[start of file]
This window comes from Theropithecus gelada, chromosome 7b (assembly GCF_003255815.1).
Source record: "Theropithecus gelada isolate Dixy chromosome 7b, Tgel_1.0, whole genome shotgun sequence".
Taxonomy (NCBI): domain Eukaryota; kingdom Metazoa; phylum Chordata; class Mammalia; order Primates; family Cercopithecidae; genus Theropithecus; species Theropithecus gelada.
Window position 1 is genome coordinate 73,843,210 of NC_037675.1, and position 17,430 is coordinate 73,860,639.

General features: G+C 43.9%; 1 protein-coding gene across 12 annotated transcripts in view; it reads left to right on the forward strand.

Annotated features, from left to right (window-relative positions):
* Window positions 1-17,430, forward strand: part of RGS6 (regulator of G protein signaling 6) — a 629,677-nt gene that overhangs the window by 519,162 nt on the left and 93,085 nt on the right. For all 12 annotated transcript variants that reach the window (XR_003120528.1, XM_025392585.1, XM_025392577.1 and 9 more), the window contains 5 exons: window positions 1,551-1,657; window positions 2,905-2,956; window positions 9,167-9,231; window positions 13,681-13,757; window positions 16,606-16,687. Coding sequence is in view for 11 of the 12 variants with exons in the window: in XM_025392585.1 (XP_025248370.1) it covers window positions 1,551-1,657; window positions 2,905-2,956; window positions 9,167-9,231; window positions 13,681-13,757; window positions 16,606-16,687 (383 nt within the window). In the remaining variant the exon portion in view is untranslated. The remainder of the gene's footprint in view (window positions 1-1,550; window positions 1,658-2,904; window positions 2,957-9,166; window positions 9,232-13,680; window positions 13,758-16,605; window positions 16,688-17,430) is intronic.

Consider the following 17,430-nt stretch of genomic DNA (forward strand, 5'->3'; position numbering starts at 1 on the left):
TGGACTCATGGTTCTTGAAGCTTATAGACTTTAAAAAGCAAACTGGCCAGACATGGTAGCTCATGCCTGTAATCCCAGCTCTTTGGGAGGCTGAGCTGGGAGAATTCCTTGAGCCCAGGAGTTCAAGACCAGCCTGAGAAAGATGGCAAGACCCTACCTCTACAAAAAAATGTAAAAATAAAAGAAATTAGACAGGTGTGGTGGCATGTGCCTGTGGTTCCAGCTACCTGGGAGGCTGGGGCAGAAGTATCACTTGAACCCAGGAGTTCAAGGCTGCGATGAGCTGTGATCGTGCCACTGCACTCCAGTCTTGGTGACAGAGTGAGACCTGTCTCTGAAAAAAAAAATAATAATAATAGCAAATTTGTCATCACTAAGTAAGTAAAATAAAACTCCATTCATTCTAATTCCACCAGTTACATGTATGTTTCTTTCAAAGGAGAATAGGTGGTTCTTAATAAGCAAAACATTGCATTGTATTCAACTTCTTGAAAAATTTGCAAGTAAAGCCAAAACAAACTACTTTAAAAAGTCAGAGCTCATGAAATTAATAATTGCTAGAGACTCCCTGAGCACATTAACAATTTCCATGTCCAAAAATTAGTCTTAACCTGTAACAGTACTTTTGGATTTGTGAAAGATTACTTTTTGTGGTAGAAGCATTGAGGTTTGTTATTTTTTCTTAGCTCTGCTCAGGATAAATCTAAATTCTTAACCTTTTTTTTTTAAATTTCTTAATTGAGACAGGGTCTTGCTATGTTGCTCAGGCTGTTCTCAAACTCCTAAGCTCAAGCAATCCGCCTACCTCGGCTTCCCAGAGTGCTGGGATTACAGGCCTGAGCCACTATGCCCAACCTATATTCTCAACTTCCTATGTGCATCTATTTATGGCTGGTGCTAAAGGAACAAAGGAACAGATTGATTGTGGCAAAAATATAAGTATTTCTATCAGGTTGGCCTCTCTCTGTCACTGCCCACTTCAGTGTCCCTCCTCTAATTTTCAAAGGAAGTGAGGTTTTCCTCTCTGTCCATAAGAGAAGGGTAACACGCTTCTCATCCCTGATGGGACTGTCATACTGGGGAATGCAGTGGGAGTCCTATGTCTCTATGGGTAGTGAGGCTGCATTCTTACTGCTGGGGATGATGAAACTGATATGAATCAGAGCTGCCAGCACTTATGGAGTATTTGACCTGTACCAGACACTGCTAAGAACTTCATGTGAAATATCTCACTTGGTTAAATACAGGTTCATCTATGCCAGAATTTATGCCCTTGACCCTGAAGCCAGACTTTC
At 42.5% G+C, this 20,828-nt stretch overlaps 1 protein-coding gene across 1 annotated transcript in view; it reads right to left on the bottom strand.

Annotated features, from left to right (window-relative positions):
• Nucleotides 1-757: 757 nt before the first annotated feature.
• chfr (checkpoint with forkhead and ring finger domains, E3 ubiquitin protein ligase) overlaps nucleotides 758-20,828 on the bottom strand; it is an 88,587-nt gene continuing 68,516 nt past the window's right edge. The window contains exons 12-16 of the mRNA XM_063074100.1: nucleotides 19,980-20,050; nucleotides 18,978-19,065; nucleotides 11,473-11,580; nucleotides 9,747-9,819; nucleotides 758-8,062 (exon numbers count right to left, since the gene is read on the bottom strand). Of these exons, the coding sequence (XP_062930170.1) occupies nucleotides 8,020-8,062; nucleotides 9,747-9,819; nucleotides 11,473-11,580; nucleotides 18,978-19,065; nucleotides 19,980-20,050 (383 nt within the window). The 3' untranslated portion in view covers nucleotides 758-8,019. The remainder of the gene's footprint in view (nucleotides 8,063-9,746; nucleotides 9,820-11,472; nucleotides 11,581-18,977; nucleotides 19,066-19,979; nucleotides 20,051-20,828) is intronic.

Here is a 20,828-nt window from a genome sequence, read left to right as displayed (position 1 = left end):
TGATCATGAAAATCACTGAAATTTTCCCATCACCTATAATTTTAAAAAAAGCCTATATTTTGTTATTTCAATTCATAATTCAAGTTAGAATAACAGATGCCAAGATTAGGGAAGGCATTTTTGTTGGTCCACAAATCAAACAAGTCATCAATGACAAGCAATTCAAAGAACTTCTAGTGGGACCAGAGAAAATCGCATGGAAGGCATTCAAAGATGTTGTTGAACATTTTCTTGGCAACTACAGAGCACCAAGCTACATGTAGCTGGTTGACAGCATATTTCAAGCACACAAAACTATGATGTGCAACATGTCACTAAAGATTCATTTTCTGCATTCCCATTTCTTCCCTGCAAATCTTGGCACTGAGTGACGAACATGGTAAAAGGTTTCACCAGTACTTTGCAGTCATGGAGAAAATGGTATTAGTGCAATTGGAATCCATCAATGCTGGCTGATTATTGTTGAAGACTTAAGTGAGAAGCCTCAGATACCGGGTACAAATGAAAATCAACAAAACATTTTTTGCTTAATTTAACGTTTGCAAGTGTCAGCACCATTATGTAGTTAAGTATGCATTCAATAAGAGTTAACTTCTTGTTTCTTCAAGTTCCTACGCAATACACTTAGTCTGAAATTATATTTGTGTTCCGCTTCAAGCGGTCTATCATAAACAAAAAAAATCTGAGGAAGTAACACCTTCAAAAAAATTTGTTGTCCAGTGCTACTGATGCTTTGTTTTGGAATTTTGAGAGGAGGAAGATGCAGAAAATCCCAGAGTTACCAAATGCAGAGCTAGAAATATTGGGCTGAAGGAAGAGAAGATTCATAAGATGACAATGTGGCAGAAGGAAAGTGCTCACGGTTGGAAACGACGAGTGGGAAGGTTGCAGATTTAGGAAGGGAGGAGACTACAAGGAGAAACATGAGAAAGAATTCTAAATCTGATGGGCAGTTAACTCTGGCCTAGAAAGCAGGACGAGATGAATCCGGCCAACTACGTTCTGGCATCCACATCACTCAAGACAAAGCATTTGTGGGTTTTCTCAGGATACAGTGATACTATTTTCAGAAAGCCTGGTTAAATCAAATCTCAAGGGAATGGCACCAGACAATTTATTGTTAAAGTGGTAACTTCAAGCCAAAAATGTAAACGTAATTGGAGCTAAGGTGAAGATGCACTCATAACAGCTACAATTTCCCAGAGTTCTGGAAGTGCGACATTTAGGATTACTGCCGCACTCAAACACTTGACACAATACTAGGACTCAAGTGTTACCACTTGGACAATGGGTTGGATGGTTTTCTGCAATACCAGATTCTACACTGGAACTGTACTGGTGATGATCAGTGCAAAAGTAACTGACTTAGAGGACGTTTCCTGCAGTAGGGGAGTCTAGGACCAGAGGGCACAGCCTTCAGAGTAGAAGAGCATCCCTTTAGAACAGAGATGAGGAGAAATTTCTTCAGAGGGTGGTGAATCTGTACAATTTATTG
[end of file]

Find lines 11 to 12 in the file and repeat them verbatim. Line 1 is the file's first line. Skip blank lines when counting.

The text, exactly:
Annotated features, from left to right (window-relative positions):
• Nucleotides 1-757: 757 nt before the first annotated feature.